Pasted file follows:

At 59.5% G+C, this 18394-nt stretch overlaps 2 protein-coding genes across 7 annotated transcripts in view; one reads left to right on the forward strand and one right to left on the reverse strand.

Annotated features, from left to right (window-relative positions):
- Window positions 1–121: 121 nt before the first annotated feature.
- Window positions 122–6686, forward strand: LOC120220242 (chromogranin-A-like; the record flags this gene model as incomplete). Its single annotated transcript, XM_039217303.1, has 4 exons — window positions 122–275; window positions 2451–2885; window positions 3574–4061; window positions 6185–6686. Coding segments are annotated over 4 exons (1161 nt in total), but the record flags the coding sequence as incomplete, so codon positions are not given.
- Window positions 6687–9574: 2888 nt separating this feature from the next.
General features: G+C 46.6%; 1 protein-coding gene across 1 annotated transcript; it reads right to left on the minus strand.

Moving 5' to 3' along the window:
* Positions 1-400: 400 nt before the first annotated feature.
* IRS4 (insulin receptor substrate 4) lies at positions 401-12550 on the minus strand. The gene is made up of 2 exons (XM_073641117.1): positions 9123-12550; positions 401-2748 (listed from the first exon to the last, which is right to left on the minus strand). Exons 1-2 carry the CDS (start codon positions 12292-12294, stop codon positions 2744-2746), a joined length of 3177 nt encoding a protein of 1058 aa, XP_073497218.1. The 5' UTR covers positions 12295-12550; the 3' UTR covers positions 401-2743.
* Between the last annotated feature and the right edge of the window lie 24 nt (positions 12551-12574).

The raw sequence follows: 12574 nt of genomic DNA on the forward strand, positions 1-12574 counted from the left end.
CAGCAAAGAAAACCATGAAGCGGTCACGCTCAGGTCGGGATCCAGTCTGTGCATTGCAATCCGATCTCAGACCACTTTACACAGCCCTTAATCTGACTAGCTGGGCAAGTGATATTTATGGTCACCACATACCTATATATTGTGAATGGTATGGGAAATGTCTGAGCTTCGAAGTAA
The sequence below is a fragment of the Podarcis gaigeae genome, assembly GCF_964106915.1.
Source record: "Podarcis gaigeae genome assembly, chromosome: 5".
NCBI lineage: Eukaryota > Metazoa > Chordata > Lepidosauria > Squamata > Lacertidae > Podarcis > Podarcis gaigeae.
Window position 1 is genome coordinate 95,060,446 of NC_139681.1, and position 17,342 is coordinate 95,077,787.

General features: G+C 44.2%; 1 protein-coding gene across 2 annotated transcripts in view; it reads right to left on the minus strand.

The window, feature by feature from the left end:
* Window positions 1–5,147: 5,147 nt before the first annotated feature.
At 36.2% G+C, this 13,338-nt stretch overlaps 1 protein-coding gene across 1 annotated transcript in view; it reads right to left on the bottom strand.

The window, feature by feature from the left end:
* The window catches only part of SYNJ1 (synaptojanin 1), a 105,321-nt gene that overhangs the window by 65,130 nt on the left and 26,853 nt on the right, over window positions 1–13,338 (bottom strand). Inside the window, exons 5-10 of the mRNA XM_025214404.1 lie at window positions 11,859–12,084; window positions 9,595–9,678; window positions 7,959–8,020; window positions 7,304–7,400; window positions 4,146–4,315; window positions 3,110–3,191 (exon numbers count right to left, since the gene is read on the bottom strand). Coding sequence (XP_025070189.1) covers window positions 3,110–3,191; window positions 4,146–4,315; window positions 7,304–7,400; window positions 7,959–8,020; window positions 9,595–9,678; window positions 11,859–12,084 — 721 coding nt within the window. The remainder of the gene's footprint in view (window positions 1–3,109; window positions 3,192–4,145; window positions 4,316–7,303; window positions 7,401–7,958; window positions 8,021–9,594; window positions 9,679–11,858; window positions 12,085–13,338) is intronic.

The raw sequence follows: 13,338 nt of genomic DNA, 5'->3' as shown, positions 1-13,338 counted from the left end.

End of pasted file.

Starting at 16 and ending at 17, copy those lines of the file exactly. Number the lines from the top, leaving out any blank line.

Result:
Window position 1 is genome coordinate 95,060,446 of NC_139681.1, and position 17,342 is coordinate 95,077,787.

General features: G+C 44.2%; 1 protein-coding gene across 2 annotated transcripts in view; it reads right to left on the minus strand.